Names are personal. They shouldn’t be subject to policies for vague, untested reasons. They shouldn’t be subject to policies at all unless your idea is even better than Google can do. Don’t make your new thing fail by sacrificing it on the altar of real names.

Some follow-on posts: “Yes, Google+ Is a Failure” and “More on Real Name Policies.”

18 comments on "Google+ Failed Because of Real Names"

  • “…bastards are still bastards under their own names.”

    I’m going to take this opportunity to say “we told you so” to Google.

  • Moribund Cadaver says:

    Google burned precisely the wrong crowd – the tech savvy early adopters. These people tend to be geeky, and/or old Internet hands. They’re used to finding value in an Internet tool that allows them to do it their way; not the other way around.

    But Google decided to play Identity Cop and got entirely hung up on what should have been an utterly trivial point. Worse, they clearly deployed their policy before the back end was ready for prime time. The bad mojo circulated as random users got kicked off G+, then treated to automated-sounding support email exchanges that talked down to them as if they were idiots.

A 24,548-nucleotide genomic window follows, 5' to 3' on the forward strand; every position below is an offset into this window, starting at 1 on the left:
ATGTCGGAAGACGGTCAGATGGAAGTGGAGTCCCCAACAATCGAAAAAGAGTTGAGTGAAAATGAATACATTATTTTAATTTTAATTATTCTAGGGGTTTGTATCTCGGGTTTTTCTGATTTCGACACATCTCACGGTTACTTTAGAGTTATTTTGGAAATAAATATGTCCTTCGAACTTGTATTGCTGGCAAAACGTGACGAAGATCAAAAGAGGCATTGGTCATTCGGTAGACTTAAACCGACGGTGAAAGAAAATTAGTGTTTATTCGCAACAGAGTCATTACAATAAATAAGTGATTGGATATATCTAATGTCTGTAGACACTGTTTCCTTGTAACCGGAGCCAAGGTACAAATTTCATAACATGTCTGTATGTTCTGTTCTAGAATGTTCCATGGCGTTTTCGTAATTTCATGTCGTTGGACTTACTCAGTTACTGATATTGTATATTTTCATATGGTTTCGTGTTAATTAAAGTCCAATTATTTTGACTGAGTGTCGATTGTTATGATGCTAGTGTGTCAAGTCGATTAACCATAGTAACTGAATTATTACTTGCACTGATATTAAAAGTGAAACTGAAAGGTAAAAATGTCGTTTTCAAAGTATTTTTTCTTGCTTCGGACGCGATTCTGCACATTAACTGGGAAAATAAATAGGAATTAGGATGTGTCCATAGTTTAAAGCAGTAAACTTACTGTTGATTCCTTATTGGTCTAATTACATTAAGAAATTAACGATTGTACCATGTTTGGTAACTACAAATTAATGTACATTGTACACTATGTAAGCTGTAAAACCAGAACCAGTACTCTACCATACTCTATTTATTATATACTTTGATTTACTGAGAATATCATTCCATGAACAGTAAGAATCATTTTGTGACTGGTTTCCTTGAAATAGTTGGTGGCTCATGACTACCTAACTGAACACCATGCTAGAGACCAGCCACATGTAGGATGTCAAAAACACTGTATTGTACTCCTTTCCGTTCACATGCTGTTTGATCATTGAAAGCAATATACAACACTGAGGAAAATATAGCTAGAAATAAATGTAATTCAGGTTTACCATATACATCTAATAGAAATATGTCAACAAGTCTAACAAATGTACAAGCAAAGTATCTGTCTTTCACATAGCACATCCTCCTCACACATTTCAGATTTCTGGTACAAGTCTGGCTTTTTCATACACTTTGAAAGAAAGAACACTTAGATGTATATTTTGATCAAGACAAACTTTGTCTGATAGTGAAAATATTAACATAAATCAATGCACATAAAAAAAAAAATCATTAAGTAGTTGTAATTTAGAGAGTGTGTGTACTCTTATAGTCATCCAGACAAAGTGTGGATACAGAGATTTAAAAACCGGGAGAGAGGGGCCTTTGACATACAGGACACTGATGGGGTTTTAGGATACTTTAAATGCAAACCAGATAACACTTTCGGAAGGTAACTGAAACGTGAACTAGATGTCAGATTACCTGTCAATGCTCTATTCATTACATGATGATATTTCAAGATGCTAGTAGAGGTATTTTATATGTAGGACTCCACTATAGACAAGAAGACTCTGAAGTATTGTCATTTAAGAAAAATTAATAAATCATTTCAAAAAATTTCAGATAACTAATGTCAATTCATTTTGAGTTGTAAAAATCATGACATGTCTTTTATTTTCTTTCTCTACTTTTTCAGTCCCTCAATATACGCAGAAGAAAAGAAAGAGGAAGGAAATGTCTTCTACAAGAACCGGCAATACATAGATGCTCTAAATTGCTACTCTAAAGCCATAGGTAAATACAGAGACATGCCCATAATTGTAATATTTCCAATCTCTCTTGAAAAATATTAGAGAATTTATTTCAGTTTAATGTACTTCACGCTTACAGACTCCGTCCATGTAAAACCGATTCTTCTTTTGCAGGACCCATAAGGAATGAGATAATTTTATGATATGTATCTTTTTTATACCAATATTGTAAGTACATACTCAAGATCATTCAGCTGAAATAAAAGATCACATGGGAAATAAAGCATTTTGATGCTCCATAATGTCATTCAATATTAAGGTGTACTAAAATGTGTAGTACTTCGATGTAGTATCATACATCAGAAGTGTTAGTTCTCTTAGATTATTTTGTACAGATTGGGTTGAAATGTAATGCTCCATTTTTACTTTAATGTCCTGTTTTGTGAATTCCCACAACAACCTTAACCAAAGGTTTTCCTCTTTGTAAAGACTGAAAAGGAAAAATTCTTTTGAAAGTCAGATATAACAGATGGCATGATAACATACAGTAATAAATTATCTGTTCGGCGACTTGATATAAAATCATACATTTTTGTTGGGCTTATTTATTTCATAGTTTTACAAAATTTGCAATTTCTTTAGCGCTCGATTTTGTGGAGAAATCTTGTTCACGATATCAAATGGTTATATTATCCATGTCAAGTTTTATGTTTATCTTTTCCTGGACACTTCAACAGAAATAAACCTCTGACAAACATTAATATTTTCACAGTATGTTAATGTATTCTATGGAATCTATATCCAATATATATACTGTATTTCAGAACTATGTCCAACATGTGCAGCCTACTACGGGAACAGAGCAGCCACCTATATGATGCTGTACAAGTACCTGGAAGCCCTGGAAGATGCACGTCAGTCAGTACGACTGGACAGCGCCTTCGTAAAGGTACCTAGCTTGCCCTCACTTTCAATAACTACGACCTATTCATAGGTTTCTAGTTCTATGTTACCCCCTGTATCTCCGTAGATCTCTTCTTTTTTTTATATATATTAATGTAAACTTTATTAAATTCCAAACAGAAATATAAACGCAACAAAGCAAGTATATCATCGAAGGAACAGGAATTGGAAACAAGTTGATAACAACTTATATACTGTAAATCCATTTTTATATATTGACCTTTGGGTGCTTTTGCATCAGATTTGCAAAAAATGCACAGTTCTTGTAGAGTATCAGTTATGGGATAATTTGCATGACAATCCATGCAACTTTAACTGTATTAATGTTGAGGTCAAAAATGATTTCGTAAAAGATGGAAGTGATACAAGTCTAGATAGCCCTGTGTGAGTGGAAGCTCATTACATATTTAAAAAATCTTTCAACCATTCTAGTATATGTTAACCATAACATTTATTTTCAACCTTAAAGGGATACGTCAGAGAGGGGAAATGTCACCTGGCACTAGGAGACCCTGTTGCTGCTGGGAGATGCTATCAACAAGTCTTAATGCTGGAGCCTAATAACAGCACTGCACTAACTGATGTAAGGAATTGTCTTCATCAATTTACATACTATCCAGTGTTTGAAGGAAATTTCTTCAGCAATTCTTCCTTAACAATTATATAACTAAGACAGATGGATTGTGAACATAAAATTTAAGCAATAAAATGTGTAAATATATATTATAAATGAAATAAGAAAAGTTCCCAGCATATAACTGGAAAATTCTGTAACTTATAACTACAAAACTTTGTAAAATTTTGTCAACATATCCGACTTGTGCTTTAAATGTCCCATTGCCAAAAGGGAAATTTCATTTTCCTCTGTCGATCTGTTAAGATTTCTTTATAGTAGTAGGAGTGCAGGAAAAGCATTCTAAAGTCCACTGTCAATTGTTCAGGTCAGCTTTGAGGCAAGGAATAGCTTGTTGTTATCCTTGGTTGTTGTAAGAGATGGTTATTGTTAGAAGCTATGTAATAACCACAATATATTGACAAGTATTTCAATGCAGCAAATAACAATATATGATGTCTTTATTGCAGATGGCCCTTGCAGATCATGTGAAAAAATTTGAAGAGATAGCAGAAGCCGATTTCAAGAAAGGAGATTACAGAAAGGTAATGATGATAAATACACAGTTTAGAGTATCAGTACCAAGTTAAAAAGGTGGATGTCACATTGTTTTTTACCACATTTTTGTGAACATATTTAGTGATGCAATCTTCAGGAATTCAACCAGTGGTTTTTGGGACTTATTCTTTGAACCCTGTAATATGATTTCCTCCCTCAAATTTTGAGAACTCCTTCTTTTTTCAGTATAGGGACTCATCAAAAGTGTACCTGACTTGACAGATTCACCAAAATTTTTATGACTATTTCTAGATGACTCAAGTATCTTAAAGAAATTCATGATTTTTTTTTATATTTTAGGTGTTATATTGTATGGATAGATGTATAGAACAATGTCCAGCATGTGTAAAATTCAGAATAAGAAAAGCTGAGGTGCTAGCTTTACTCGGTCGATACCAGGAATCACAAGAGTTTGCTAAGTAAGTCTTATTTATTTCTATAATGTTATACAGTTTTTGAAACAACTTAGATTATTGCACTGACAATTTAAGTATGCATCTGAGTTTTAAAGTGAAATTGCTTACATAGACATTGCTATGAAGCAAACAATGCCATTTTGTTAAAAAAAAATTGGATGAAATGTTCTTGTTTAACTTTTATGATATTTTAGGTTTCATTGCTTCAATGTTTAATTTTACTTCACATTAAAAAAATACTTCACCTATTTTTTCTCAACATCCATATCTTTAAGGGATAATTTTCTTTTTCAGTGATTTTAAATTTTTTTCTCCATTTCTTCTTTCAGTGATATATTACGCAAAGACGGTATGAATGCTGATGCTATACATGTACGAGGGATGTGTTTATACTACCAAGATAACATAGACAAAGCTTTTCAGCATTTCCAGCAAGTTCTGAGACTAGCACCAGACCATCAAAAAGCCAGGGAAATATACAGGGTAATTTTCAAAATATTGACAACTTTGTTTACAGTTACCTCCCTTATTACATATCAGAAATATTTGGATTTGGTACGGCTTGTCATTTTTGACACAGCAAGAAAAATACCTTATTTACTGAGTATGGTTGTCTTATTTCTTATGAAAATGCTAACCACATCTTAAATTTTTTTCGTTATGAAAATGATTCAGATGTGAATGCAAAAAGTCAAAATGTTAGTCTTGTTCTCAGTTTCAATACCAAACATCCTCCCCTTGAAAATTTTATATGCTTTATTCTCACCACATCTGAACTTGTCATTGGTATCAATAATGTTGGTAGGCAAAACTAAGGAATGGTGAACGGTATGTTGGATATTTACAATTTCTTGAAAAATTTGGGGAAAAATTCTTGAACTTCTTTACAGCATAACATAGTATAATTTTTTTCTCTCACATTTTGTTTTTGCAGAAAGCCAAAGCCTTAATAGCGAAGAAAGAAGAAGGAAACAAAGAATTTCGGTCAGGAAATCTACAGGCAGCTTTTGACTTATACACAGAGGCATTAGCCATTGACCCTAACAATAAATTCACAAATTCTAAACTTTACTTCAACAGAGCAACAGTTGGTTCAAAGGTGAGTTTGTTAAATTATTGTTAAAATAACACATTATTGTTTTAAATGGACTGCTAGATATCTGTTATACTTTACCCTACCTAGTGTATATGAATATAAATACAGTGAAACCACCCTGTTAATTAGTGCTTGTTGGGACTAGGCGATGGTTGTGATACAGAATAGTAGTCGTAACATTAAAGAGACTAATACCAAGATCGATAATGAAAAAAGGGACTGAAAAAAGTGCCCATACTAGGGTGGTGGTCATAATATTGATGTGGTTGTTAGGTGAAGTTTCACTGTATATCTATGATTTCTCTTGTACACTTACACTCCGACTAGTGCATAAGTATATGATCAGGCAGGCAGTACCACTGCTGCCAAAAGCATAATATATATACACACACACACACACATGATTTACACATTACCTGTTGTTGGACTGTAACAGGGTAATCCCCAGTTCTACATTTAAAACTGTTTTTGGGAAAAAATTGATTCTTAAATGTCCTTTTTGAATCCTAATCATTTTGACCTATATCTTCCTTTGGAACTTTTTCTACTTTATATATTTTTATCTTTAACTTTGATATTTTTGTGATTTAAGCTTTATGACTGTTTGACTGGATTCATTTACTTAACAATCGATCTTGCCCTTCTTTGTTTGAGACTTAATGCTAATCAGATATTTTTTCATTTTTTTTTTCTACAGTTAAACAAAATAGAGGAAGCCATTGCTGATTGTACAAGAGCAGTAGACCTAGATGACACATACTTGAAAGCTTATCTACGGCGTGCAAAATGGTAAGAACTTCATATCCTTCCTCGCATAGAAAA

Many were badly burned by Google. In one fell swoop the big G dumped its entire load of accumulated street cred into the ocean. Google was different; Google was “cool”. It wasn’t tight-assed. It understood real people. It understood real Internet users, not marketing demographics. Then suddenly, Google’s handling of Plus created the image of Google pulling off the grandmother mask to reveal the wolf hiding inside. Overnight they became authoritarian, stopped communicating meaningfully with the alarmed concerns of users, and stories circulated of employees who did care being silenced and threatened should they engage Google’s users like real people with concerns that mattered.

    In the end, Google drove away the very people who are the type to create interesting content of value, in a misguided attempt to brand themselves as Facebook 2.0. This is not a new story. Companies do this all the time. Lose the mindshare of one group while lusting after another greener pasture.